Why engage in research?
We at the Skin Centre strive hard to deliver excellence in the care of your skin. When you walk into the Skin Centre, you are getting world-class expertise. All the doctors at the Skin Centre are speakers at international meetings and publish widely in medical journals. To deliver this level of service, we commit ourselves to a quest for new knowledge - a quest to find better ways to benefit you, the patient. This mission that is achieved through research.
What research are we engaged in?
The Skin Center has two major studies underway. Both studies have been registered with the Australian New Zealand Clinical Trials registry.
1. 'Intranasal white petrolatum to reduce postoperative infections in dermatologic surgery'
2. Growth of skin cancers around the eye – the impact of waiting time for elective surgery
Intranasal White Petrolatum Research
'Intranasal white petrolatum to reduce postoperative infections in dermatologic surgery'
New Zealand has the highest rate of skin cancers in the world which leads to a large number of skin excisions. About 30-40% of the population carry a bacterium known as Staphylococcus aureus. Carriage of this bacterium has been shown to increase the risk of surgical wound infections by up to eight times. Earlier studies have assessed the effectiveness of a topical antibiotic, mupirocin to eradicate carriage of Staphylococcus aureus. Unfortunately, this method has been complicated by bacterial resistance and allergic skin reactions. In this study, we want to see whether applying white petrolatum (Vaseline) is effective for eradicating nasal carriage of staphylococcus aureus and reducing wound infections in dermatologic surgery. If proven to be effective, this simple method may be a safe and economic method to reduce the incidence of wound infections in dermatologic surgery.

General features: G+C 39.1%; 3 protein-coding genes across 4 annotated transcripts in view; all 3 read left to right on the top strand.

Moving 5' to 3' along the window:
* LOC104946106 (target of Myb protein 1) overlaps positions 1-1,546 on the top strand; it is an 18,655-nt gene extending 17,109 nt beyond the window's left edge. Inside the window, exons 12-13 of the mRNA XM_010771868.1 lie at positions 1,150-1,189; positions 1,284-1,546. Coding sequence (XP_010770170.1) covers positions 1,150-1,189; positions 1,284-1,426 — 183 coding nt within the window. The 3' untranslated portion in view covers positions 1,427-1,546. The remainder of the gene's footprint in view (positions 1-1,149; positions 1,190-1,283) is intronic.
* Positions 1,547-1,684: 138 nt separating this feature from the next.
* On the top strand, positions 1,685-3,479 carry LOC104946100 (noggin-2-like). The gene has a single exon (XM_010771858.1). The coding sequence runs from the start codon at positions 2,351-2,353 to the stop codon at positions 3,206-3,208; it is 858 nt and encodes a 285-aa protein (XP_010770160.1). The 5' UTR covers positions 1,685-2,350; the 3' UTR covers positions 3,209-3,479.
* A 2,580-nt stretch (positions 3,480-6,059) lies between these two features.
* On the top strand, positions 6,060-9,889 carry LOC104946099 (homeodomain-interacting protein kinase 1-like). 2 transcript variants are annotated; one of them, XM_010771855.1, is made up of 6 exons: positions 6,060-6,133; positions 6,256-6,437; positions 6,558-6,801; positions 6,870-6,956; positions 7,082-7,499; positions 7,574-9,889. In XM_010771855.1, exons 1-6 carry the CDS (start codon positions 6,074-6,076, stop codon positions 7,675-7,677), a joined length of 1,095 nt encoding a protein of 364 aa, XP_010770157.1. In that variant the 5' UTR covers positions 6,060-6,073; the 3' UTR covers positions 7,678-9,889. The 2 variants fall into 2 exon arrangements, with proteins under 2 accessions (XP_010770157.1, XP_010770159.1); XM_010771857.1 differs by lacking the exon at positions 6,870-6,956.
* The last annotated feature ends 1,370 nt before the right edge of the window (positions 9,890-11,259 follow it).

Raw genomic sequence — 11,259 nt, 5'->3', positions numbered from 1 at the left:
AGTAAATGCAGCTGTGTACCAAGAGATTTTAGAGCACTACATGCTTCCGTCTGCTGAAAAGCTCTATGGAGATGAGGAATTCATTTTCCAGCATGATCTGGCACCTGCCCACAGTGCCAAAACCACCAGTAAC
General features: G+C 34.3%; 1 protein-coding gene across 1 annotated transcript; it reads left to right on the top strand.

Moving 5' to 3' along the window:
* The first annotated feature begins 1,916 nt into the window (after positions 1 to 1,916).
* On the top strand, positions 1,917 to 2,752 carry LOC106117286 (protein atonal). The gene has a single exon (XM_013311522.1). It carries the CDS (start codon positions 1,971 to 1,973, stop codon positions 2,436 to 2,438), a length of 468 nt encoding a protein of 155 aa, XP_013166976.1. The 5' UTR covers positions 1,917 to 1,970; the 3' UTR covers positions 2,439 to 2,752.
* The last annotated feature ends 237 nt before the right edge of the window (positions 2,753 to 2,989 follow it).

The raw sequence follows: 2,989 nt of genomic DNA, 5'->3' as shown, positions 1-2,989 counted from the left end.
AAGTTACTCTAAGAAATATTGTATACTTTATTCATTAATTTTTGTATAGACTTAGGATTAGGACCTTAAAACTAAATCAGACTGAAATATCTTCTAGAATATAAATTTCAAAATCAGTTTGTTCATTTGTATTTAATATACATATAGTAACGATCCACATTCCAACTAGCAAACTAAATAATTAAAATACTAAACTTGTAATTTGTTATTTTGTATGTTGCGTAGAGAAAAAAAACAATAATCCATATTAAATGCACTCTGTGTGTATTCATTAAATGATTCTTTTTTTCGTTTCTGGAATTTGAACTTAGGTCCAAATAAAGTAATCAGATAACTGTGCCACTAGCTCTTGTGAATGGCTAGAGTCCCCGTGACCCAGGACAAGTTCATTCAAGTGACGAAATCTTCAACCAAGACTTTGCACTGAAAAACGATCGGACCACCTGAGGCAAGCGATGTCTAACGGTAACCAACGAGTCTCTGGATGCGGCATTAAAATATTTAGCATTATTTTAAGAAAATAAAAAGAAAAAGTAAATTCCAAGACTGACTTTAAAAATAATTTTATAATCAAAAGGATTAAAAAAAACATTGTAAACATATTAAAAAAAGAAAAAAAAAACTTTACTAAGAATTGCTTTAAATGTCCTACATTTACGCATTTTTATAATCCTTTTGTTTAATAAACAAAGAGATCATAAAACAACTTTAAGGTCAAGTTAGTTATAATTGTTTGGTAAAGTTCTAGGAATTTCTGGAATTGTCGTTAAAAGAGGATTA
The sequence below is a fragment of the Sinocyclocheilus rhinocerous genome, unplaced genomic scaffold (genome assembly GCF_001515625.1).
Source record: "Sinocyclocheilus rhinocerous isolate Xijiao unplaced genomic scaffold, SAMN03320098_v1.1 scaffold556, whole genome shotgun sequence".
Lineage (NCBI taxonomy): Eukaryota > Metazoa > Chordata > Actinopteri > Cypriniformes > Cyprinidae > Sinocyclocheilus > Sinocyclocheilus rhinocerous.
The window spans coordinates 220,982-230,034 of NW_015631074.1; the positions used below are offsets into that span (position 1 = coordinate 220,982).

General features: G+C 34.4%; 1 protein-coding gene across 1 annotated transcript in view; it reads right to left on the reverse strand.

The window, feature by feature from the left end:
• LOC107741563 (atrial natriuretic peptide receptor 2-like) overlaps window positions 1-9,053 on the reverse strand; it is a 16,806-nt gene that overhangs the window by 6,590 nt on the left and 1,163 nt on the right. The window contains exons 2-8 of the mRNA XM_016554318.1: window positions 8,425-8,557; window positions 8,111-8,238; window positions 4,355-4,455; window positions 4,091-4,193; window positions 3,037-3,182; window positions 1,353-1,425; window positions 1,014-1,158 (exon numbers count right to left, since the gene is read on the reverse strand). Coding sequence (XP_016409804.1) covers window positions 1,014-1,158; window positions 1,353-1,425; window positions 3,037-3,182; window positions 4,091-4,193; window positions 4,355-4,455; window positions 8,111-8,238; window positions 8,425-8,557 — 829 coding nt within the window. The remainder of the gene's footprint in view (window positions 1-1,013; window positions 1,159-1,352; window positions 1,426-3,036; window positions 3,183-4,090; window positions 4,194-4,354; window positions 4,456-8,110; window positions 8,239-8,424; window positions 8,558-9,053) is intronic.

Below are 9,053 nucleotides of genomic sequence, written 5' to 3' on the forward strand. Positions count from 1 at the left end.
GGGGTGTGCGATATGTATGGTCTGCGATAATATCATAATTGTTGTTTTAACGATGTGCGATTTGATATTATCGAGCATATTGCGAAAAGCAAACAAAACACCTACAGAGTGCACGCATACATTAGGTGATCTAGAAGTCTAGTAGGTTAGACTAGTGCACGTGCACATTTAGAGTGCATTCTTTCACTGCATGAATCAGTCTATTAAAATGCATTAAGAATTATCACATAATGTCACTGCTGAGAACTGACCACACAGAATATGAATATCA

Any queries regarding this study please contact Research Co-Ordinator Wendy Thomas at
This most recent research project being undertaken by the Skin Centre doctors can be found by clicking the link below:
BCC - impact of waiting time for elective surgery
Growth of skin cancers around the eye – the impact of waiting time for elective surgery
An observational study to determine the impact of waiting time for elective surgery on the growth rate of Basal Cell Carcinomas (a type of skin cancer) in patients with periocular (around the eye) basal cell carcinoma.
We would like to assess how fast basal cell carcinomas grow whilst patients are waiting for surgery on an elective basis.
The possiblities that can occur whilst observing these skin cancers are;
- No change in size
- Increase in size
- Reduction in size
This is an observation of what happens in the public hospital system compared to a private practice. No intervention will be done.
We aim to observe patients over a 9-12 month period.
The observation will be done at baseline and secondly at the time of surgery. The difference in sizes will be documented.